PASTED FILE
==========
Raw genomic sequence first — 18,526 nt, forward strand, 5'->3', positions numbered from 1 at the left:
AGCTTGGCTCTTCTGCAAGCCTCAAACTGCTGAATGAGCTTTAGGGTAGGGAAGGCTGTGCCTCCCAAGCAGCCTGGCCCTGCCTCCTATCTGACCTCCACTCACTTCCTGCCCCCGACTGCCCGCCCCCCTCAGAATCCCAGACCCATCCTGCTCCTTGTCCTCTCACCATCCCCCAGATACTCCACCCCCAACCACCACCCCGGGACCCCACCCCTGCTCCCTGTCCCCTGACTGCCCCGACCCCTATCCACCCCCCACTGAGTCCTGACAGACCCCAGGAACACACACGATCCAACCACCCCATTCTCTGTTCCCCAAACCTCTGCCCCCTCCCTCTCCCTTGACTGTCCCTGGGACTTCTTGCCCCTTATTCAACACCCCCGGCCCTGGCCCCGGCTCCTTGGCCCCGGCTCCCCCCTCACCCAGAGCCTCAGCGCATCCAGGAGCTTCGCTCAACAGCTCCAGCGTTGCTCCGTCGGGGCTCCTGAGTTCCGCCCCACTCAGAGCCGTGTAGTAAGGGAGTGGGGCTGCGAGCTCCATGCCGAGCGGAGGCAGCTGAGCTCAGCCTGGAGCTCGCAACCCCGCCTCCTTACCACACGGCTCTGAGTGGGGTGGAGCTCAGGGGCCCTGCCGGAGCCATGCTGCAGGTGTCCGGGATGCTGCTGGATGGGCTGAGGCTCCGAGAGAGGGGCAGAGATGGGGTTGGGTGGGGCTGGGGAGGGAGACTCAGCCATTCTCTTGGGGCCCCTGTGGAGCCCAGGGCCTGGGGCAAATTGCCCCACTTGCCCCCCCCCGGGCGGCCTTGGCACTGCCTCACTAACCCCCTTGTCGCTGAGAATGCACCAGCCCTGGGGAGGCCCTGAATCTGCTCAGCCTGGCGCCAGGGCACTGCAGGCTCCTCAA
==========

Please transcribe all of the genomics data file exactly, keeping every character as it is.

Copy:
Raw genomic sequence first — 18,526 nt, forward strand, 5'->3', positions numbered from 1 at the left:
AGCTTGGCTCTTCTGCAAGCCTCAAACTGCTGAATGAGCTTTAGGGTAGGGAAGGCTGTGCCTCCCAAGCAGCCTGGCCCTGCCTCCTATCTGACCTCCACTCACTTCCTGCCCCCGACTGCCCGCCCCCCTCAGAATCCCAGACCCATCCTGCTCCTTGTCCTCTCACCATCCCCCAGATACTCCACCCCCAACCACCACCCCGGGACCCCACCCCTGCTCCCTGTCCCCTGACTGCCCCGACCCCTATCCACCCCCCACTGAGTCCTGACAGACCCCAGGAACACACACGATCCAACCACCCCATTCTCTGTTCCCCAAACCTCTGCCCCCTCCCTCTCCCTTGACTGTCCCTGGGACTTCTTGCCCCTTATTCAACACCCCCGGCCCTGGCCCCGGCTCCTTGGCCCCGGCTCCCCCCTCACCCAGAGCCTCAGCGCATCCAGGAGCTTCGCTCAACAGCTCCAGCGTTGCTCCGTCGGGGCTCCTGAGTTCCGCCCCACTCAGAGCCGTGTAGTAAGGGAGTGGGGCTGCGAGCTCCATGCCGAGCGGAGGCAGCTGAGCTCAGCCTGGAGCTCGCAACCCCGCCTCCTTACCACACGGCTCTGAGTGGGGTGGAGCTCAGGGGCCCTGCCGGAGCCATGCTGCAGGTGTCCGGGATGCTGCTGGATGGGCTGAGGCTCCGAGAGAGGGGCAGAGATGGGGTTGGGTGGGGCTGGGGAGGGAGACTCAGCCATTCTCTTGGGGCCCCTGTGGAGCCCAGGGCCTGGGGCAAATTGCCCCACTTGCCCCCCCCCGGGCGGCCTTGGCACTGCCTCACTAACCCCCTTGTCGCTGAGAATGCACCAGCCCTGGGGAGGCCCTGAATCTGCTCAGCCTGGCGCCAGGGCACTGCAGGCTCCTCAA